Last night Phillip Phillips was crowned the winner of American Idol season 11. It was an awesome moment to watch, as he is super talented and yet humble, and remained that way through his entire Idol journey. It was inspiring to watch him and great for my sons to see someone who accomplished a dream by staying true to himself. Throughout the season, Phillip paid no mind to the Hollywood “experts” who told him how to dress, how to play and sing, and how to act. He continued to focus on what he loved about it all – the music – and didn’t get caught up in all the extra noise.
Not to mention, the first thing he did after winning was run to his family and hug them. If I can raise sons like that, I’ll be happy.
The lessons my boys learned from watching Phillip Phillips? Yes, okay – rock stars are cool – but also: humility, grace, positive attitude, hard work, appreciate the moment at hand, and humbleness. And, pay no mind to your naysayers – they only fill you with fear. Listen to yourself and you’ll be golden.
Phillip Phillips wins American Idol: sings, cries and appreciates the moment
A few days ago a big hubaloo was caused on Twitter when @mrskutcher signed up – aka Demi Moore. Yes folks, it really does seem to be her, as indicated in several news stories yesterday.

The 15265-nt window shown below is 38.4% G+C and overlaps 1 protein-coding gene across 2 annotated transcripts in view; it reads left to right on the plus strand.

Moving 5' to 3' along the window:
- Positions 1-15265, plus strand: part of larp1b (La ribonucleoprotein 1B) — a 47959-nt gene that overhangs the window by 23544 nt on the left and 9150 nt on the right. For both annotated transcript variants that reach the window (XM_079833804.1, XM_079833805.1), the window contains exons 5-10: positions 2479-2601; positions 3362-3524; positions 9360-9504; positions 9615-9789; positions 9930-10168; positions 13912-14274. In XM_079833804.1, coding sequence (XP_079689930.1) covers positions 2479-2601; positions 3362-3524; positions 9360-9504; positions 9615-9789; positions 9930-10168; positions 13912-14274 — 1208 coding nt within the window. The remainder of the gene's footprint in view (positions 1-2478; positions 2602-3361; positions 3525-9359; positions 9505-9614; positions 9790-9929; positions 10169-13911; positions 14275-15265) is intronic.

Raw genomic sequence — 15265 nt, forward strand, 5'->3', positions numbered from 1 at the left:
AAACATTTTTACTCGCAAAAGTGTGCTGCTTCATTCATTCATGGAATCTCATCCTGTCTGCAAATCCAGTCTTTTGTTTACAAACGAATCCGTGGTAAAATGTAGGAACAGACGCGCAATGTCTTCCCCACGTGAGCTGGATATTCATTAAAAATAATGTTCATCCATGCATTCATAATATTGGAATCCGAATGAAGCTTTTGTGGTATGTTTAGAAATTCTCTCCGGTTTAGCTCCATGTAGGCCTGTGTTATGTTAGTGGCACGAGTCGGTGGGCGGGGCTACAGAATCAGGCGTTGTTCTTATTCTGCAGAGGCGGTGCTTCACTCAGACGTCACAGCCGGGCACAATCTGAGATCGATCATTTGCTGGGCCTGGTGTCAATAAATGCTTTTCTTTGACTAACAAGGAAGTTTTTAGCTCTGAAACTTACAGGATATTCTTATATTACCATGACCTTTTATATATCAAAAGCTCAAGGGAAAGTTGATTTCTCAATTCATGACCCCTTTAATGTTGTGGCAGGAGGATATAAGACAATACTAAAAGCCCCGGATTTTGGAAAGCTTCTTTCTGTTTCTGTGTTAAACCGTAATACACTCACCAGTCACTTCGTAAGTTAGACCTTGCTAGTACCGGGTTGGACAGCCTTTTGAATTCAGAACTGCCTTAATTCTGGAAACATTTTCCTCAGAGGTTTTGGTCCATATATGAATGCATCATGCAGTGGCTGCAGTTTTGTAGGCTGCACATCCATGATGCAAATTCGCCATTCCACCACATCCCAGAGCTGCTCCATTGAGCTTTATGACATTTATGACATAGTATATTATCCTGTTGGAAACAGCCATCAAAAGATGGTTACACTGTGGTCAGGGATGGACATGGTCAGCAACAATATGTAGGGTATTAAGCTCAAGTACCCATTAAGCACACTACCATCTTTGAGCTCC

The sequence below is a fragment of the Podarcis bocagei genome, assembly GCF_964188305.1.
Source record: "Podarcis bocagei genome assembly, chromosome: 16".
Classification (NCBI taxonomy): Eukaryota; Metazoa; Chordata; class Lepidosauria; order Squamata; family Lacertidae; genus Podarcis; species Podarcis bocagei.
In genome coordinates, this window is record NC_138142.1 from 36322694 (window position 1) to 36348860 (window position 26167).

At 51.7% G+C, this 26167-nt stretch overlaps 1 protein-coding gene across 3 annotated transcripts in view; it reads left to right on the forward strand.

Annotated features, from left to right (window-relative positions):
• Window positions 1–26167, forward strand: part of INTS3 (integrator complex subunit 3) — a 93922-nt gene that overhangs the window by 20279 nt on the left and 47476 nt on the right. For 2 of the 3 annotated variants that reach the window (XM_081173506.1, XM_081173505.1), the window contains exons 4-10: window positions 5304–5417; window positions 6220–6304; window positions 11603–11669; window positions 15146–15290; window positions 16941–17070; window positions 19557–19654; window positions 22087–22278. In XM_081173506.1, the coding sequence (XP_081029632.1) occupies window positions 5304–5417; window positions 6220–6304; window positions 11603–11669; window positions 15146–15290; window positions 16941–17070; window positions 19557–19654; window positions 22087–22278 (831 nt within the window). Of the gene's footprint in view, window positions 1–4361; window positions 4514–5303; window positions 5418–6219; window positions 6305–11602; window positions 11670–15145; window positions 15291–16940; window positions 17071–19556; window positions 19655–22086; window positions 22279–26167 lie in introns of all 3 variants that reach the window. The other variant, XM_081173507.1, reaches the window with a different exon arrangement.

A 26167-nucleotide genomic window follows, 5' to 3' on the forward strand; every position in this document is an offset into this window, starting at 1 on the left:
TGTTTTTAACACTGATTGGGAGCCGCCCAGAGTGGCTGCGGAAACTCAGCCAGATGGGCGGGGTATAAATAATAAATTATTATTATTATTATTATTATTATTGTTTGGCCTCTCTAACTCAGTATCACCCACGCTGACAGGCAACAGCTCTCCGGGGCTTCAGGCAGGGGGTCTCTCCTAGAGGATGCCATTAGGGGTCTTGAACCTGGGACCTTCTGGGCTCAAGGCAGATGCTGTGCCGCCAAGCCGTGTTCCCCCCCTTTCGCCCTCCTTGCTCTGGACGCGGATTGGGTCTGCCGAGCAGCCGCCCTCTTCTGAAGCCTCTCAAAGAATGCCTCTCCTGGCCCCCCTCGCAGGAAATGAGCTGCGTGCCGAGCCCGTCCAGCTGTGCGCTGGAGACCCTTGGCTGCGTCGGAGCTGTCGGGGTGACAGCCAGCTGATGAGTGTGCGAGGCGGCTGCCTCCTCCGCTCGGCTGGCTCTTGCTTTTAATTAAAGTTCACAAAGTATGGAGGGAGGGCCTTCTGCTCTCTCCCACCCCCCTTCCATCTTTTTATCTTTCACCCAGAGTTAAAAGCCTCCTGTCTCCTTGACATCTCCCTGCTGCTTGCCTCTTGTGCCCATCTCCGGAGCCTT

Why is the media writing on the fact that Demi Moore and her husband Ashton Kutcher – aka @aplusk on Twitter – signed up on this popular micro blogging service? Well your guess is as good as mine. But I found it really interesting that Mrs. Kutcher used it to turn the tides on the media yesterday with this Tweet and Twitpic:
Demi Moore's Twitter Page
This is interesting in light of the tech and business industry chatter about social services and communities, such as Twitter, being a “traditional media killer.” Do celebrities have the power to make that possible for Hollywood gossip rags as well? Imagine if more celebrities shared their own photos and comments in this manner – seeing a glimpse of how they really live would be way better than US Weekly’s interpretation of their lives. And with no one to buy those magazines because we’re all getting “front row seats” on Twitter…well…? It’s a big dream but not impossible.
All this begs the question, without all the glitz and Photoshop capabilities, would celebrities really embrace the opportunity to end the paparazzi frenzy?